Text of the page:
Testing for students in special education got a lot air time—little of it resulting in real action yet—during Thursday morning’s discussion by a panel of negotiators trying to work out rules on assessments and funding issues under the Every Student Succeeds Act.
Quick refresher: ESSA allows states to use alternate tests for 1 percent of all students, typically those with the most-severe cognitive disabilities (that translates to about 10 percent of students in special education). States can apply for a waiver to go over that cap, and the U.S. Department of Education would need to approve it. Great background from Christina Samuels here.
The negotiated rulemaking panel, which is made up of educators, advocates, and experts, is trying to fill in two important blanks in that rule.
One, the negotiators are trying to figure out what exactly constitutes a “severe cognitive disability.” That term has so far gone undefined in the underlying law, the Elementary and Secondary Education Act. Some folks on the committee, including Tony Evers, the state superintendent in Wisconsin, say it’s worked well to have locals define the term, and they don’t necessarily need to make a change now.
Still, a subcommittee of negotiators attempted to reach agreement on a definition. And it couldn’t, although the members agreed on some high-level principles. The Education Department stepped in and proposed its own definition, which you can read below.
Some educators worried about aspects of the definition, including the fact that it doesn’t seem to have a real role for the individualized education program, or IEP, team. The panel tabled discussion on the proposal for the time being. (Tabling is a theme of ESSA neg reg—these issues obviously aren’t easy.) UPDATE: The panel returned to this issue later Thursday, but didn’t settle on a definition, or even agree that there should be one.
On another issue, the committee is still trying to hash out what has to happen when a state wants to exceed the 1 percent cap when it comes to alternate assessments for those students with severe cognitive disabilities. The department proposed an extensive list of requirements in draft regulations for states to get waivers in that instance.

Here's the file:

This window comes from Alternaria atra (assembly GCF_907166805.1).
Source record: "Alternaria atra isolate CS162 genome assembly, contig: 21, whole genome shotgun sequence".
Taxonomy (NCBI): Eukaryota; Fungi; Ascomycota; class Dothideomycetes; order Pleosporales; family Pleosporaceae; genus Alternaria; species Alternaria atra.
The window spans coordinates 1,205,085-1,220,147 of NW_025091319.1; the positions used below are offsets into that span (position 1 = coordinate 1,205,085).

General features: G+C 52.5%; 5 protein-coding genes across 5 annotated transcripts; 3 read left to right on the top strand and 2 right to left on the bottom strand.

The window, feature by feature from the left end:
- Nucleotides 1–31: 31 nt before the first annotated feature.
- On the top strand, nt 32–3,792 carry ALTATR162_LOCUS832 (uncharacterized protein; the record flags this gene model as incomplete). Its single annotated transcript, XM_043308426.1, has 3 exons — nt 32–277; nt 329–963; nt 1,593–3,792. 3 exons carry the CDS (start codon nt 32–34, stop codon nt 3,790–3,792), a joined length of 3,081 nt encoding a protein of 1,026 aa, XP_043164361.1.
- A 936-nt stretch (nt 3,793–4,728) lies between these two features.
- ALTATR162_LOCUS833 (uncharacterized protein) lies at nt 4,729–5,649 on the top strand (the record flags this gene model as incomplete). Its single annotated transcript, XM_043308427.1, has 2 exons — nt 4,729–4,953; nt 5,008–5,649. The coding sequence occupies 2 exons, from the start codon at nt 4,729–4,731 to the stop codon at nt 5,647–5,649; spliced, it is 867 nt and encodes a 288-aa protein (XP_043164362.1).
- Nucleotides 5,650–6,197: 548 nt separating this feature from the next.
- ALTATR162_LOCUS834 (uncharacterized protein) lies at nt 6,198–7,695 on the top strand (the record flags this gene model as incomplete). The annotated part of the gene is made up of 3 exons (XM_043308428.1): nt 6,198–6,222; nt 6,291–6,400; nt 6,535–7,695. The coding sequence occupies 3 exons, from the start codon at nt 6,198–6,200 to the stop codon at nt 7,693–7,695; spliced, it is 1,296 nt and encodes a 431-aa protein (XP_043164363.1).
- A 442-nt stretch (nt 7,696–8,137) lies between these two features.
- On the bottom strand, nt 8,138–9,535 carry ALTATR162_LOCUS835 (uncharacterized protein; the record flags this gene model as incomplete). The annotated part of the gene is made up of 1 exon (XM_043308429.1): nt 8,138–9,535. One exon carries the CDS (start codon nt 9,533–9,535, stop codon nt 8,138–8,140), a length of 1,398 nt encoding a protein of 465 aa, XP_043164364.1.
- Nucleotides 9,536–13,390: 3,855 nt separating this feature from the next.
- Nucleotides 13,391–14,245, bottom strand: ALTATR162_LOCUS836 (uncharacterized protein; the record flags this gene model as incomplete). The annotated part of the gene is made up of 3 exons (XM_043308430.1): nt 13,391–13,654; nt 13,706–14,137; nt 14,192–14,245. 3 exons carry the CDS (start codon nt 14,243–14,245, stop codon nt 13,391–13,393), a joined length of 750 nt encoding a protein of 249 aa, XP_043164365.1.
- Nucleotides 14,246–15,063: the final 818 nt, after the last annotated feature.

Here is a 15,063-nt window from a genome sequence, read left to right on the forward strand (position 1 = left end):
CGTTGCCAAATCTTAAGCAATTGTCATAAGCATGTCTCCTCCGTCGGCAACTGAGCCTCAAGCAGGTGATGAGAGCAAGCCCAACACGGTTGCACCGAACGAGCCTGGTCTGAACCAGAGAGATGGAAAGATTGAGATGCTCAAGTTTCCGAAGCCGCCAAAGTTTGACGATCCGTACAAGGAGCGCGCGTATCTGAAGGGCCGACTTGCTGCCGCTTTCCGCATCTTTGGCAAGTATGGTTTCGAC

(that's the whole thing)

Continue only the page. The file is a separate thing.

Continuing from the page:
Evers wanted to delete language proposed by the department that calls for states seeking such waivers to show data proving they did not assess a disproportionate number of students in a particular subgroup using alternate assessments for severe cognitive disabilities. In a nutshell, he doesn’t think it’s fair for states and districts to be penalized for past conduct.
Alvin Willbanks, the superintendent of Gwinnett County Schools in Georgia, co-signed that point, saying he thought adding the language would amount to overreach by the feds.
But Liz King, of the Leadership Conference on Civil and Human Rights, said she worried about districts with systemic problems with certain populations of students. And Aaron Payment, of the Sault Ste. Marie tribe in Michigan, said data on ongoing practices can help advocates make their case.
And Audrey Jackson, a public school teacher from Boston, was curious about what happens when a state exceeds the cap. Her own home state of Massachusetts administered alternate assessments to about 1.6 percent of its students in recent years, she said.
“It’s not going to go down overnight,” she added.
Patrick Rooney, the deputy director of the education department’s office of state support, told the group the department could consider the state out-of-compliance. That could carry a risk of loss of funding.
High School Tests
The committee also failed to reach agreement on another key issue, how to define “nationally recognized test.”
Quick refresher: ESSA allows districts to offer a “nationally recognized high school test” in lieu of the state exam. But the law doesn’t specify exactly what constitutes a nationally recognized test. (Language accompanying the new law makes it clear that ACT and SAT should be in the mix, though.)
The department proposed defining it as any test used for college entrance (i.e. the SAT or ACT) or any test that’s been designed for the purpose of college placement. That would seem to allow PARCC and Smarter Balanced tests, which are federally-funded exams aligned to the Common Core State Standards, on the menu.
States would also have to ensure appropriate accommodations for students in special education and English-language learners, something states using the ACT and SAT for accountability have struggled with. (Negotiators really stressed this issue during discussions late last month.) And others on the panel worried that the definition might allow states to use tests not aligned to state standards.
Delia Pompa of the Migration Policy Institute said she would take a stab at revamping the definition, with other folks on the committee, trying to move beyond the emphasis on college entrance exams—while preserving the need for rigor. The focus of the requirement, she said, should be on high school instruction.